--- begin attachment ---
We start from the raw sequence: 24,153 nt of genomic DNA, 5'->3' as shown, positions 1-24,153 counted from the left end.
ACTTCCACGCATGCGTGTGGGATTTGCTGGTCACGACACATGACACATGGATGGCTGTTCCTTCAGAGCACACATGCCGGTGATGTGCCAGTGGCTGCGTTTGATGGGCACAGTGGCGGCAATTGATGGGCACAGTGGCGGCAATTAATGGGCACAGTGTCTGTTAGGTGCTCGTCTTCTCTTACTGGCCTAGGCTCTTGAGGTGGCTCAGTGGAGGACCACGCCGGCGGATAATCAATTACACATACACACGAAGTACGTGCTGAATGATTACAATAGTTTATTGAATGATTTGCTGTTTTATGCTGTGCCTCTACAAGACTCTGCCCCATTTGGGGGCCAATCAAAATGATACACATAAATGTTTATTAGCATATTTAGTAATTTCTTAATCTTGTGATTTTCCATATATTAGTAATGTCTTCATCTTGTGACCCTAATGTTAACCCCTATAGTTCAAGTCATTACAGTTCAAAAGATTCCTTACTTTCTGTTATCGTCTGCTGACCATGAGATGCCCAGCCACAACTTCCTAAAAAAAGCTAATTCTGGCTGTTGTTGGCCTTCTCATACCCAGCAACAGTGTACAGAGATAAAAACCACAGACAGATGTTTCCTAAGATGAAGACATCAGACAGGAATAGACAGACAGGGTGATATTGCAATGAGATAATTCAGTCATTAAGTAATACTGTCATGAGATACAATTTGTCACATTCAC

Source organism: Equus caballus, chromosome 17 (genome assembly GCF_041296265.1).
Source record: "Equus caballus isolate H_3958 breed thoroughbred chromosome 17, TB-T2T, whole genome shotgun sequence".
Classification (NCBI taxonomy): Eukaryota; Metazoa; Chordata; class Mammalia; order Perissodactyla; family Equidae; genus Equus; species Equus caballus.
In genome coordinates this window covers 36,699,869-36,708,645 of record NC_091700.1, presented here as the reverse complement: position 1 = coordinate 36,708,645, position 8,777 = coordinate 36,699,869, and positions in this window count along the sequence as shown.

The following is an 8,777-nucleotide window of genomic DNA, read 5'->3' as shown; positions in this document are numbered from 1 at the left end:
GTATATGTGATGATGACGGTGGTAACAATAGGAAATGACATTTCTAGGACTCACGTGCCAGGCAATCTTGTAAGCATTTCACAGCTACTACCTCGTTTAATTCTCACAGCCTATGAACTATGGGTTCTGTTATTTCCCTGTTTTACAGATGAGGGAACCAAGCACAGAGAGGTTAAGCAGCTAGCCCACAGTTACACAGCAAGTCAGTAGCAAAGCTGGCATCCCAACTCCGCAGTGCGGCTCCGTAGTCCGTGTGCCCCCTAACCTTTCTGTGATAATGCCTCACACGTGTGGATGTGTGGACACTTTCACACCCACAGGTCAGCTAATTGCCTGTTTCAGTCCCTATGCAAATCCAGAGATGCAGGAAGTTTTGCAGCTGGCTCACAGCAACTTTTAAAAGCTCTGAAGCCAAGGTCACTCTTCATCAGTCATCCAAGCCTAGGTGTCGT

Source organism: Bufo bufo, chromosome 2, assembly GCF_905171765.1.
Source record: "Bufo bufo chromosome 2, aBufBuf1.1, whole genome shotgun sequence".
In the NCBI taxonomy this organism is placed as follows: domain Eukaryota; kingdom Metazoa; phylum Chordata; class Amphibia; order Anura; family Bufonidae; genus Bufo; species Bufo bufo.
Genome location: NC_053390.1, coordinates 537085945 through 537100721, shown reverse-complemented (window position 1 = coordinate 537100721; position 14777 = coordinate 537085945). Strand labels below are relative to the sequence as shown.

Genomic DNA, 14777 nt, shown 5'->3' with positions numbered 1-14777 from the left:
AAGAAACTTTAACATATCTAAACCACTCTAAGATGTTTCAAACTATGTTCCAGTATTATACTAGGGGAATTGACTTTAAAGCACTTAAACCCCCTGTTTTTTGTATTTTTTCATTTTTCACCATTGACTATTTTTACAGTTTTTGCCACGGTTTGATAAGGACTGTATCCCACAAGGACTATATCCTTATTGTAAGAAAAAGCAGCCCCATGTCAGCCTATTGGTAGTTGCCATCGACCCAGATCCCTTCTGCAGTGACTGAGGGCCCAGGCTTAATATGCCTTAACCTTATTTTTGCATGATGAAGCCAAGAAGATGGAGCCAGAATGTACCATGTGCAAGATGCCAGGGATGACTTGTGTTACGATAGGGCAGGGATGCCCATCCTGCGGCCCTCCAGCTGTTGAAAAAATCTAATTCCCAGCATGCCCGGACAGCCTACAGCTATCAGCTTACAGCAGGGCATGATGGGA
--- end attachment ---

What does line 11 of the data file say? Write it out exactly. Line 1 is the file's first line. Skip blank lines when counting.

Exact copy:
In the NCBI taxonomy this organism is placed as follows: domain Eukaryota; kingdom Metazoa; phylum Chordata; class Amphibia; order Anura; family Bufonidae; genus Bufo; species Bufo bufo.